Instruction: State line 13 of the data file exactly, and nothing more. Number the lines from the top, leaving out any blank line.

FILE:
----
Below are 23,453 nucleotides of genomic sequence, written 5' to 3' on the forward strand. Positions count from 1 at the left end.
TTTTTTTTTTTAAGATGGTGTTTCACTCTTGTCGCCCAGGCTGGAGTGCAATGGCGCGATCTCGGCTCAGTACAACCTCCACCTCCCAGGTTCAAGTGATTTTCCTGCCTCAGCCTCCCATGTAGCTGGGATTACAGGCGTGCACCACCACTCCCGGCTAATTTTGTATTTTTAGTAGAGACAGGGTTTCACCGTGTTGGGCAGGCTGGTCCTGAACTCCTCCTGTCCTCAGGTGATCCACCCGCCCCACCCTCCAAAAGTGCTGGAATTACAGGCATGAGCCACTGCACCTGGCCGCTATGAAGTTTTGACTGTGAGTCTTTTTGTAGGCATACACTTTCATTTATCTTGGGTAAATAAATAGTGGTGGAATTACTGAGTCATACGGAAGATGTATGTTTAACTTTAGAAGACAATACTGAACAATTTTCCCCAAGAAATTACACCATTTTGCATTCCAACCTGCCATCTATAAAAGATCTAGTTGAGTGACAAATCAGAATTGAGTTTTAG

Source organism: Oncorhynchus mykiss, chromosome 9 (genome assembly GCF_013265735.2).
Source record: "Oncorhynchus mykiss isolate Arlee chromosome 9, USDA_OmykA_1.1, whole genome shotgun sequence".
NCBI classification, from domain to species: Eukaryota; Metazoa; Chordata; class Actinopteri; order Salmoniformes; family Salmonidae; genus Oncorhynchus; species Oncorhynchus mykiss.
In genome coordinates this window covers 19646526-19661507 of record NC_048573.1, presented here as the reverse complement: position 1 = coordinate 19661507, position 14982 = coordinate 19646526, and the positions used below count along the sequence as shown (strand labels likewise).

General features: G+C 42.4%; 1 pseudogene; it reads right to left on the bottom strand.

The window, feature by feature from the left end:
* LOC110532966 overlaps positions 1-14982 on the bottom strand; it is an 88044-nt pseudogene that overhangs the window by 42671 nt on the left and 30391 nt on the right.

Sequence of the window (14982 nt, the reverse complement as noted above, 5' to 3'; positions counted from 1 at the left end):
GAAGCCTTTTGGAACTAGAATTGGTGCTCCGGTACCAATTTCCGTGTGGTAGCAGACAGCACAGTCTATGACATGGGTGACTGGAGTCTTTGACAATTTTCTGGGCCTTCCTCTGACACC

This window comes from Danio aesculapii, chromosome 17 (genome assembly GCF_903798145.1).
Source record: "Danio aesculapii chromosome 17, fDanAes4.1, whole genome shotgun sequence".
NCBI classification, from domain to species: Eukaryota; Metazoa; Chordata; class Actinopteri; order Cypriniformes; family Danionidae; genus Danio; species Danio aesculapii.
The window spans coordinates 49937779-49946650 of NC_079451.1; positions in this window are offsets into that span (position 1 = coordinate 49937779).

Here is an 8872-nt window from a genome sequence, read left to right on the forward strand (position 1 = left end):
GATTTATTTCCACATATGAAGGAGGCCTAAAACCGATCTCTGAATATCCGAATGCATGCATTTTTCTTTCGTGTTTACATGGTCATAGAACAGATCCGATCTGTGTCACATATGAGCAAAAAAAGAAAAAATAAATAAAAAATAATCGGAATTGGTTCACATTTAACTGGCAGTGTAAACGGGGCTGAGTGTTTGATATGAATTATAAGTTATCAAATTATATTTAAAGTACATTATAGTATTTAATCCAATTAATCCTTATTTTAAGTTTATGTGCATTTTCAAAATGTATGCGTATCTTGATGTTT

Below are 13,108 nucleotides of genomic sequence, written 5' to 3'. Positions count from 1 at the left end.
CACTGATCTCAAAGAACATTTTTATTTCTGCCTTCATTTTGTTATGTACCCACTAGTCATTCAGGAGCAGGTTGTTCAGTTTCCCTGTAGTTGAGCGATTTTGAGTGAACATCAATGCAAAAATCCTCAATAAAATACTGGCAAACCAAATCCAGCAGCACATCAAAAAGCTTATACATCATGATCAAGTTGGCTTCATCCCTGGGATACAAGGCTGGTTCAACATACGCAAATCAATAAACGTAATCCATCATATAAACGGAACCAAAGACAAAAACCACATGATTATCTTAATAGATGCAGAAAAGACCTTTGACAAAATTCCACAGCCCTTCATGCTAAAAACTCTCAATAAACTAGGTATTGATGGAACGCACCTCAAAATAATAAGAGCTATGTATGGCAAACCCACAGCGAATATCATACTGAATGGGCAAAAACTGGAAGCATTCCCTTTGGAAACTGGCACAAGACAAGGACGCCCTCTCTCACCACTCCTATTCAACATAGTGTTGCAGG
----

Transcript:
Source record: "Danio aesculapii chromosome 17, fDanAes4.1, whole genome shotgun sequence".